Wednesday, September 26, 2012

Guest Post: Teacher Opposition to VAM

by Kerri Tobin, PhD

Teacher opposition to value-added modeling gets portrayed in the media as teachers refusing to take any kind of responsibility for student learning or academic growth. But most teachers do not balk at the idea that they should be accountable for advancing their students’ knowledge. What they oppose is value-added modeling, or VAM, the highly-imprecise tool that is being used to measure teachers' impact on students' learning.. When the New York Times won the right to publishteacher VAM scores this spring, only the tiny print noted the inaccuracy of the data, including some standard errors larger than the purported effect sizes. Researchers familiar with value-added modeling have repeatedly voiced their concern about its use in high-stakes decisions like teacher evaluations (for example: herehere, and here).

Often, opponents of current uses of standardized testing fall back on attempts to draw parallels between teaching and medicine: “It’s like grading doctors on how many of their patients die!” But these analogies are imprecise; they do not do the problem justice. John Ewing’s fertilizer analogy is fascinating but perhaps too long for the common person. What we need is an “elevator speech” – one that can be delivered in the time it takes to get from the ground to the 3rd floor – to explain why teachers oppose VAM. A better analogy is this: using VAM to evaluate teachers is akin to evaluating chemotherapists based on how much their patients’ tumors shrink every year. The expected rate of tumor shrinkage is calculated based on patients’ race and socioeconomic status. So if a patient’s tumor shrinks more, over that year, than expected, the doctor gets a positive score. If it shrinks less than it “should,” the doctor gets a negative score. The average of these patients’ scores becomes the doctor’s overall VAM score. Sound reasonable? Maybe, until you consider that a) different kinds of tumors respond differently to chemotherapy; b) the doctor has no control over what patients do outside the office (for example, lung cancer sufferers who continue to smoke); c) his patients saw a different chemotherapist last year and will see another one next year; and, perhaps most importantly, d) the doctor is not allowed to treat any co-morbid conditions (for example, a cancer patient with diabetes gets no treatment to manage his blood sugar) – even if he wanted to, and even in cases where the patient or his family might prefer that other conditions be treated instead of the cancer (e.g., when parents value social or self-confidence issues more than test scores), there simply aren’t enough hours in his day. Factors like the overall health of the patient, his lifestyle, eating habits, substance use, weight, and blood pressure might impact the effectiveness of the chemo. But the doctor cannot control these, in much the same way teachers cannot control where students live, if they have enough to eat and get regular medical care, whether anyone reads to them at home, how much TV they watch, or what time they go to bed at night. And in the same way our VAM-assessed doctor would be powerless to decide that a patient dying of AIDS needs antiretroviral therapy before he can tolerate chemo for a concurrent cancer, teachers have neither the time, resources, nor training to solve the problems in their students’ lives – emotional problems, health challenges, family issues, etc. – that impact their academic growth. This is how VAM works, and why teachers oppose it.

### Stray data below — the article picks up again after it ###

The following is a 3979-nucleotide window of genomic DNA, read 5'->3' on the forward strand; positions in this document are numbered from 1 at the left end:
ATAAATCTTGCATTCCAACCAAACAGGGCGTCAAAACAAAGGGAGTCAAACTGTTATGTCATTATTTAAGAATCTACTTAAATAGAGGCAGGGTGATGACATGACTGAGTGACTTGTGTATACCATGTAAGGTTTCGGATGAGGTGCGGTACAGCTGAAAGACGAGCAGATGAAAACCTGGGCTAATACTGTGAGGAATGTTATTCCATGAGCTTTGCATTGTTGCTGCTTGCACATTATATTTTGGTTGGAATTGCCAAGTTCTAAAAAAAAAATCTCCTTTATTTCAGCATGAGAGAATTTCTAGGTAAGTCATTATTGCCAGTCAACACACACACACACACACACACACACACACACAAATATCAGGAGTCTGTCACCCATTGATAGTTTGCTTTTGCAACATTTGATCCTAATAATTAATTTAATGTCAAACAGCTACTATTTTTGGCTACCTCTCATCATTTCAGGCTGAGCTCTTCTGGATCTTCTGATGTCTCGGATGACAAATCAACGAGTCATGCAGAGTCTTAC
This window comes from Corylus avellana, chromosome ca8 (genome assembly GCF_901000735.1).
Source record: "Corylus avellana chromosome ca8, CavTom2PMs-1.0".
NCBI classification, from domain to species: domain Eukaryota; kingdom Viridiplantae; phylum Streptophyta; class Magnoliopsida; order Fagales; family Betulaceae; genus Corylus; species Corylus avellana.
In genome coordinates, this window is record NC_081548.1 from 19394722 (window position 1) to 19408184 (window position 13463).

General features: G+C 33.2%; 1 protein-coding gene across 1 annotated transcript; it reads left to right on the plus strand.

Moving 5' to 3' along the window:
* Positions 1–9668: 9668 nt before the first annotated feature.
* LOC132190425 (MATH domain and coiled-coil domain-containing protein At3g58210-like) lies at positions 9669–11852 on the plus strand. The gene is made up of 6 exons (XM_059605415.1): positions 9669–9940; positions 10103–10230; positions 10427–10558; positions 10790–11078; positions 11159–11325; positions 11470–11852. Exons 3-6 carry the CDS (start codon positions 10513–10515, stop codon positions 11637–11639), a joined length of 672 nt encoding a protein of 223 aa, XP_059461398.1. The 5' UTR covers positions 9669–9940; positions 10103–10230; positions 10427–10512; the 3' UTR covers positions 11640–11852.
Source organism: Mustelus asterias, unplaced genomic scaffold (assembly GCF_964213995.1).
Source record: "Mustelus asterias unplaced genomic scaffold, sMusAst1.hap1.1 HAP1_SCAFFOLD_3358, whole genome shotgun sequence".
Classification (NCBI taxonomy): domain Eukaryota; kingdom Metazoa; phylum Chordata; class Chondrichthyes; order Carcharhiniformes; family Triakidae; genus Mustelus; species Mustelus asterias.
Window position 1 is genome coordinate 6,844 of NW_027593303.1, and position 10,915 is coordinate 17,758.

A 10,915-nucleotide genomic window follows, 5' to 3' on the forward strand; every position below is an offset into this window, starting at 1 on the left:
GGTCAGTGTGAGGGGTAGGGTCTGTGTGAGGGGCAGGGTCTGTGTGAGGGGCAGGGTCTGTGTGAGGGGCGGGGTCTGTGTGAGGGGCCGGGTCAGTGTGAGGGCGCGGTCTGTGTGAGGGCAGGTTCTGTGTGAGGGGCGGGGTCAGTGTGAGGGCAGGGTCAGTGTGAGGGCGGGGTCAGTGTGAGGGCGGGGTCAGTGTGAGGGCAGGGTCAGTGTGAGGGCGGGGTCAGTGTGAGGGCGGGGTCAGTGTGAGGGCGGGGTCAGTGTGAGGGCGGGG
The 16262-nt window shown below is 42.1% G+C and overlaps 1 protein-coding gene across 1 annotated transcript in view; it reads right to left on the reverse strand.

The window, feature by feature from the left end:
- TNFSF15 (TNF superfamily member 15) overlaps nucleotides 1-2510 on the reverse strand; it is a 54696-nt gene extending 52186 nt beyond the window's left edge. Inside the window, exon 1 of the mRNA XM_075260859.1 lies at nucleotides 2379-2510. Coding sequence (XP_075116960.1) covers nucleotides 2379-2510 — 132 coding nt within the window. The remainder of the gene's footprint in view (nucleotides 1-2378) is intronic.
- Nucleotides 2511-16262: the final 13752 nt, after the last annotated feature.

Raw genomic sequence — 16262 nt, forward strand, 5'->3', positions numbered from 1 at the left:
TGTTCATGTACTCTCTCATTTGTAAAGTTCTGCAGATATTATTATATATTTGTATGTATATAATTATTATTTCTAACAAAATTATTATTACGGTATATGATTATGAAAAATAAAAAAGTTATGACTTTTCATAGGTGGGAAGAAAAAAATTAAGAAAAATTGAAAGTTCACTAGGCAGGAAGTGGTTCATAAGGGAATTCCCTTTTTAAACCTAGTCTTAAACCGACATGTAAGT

Kerri Tobin is Assistant Professor of Education at Marywood University in Scranton, PA, where she researches the educational needs of students living in poverty and prepares teachers and school leaders to meet those needs.


RDT said...

I'm coming increasingly to believe that one of the over-arching problems facing education today is the speed with which "interesting ideas" get turned into "solutions" by policy pundits.

Value-added is certainly a step forward from raw test scores as a way to evaluate schools and teachers. But it seems like only days elapsed between when VAM hit the literature and when it was adopted by reformers as the next silver bullet.

Roger Sweeny said...

Oh, puhlease.

Teachers are certainly not omnipotent, any more than doctors are. The question is, do they have any power?

If there were two doctors, working in the same practice and each seeing a hundred patients a year, and one doctor had an average shrinkage rate of 75% and the other doctor had an average shrinkage rate of 25%, I would have no problem in paying the first doctor more, and saying that there is a very good chance she is a better cancer doctor.

Each of the doctors will be powerless to do a lot of things that would improve their patients' health, but those things average out.

It is an empirical question just how much "better" one teacher is than another. There's a lot of randomness in life and teachers' value added scores are going to bounce around year to year. Only by doing the experiment and looking seriously at the results will we see if some teachers consistently outperform others--and whether the difference is worth extra money or perks.

RDT said...

That was part of my point -- that there needs to be time to do the experiments. But it seems like 3 or 4 years ago VAM was the new new thing, and now we're debating what "percentage" of a teachers evaluation they should be. If there's a body of literature that shows what the "noise" from year to year is, or whether there are interesting unintended consequences, I haven't seen it.

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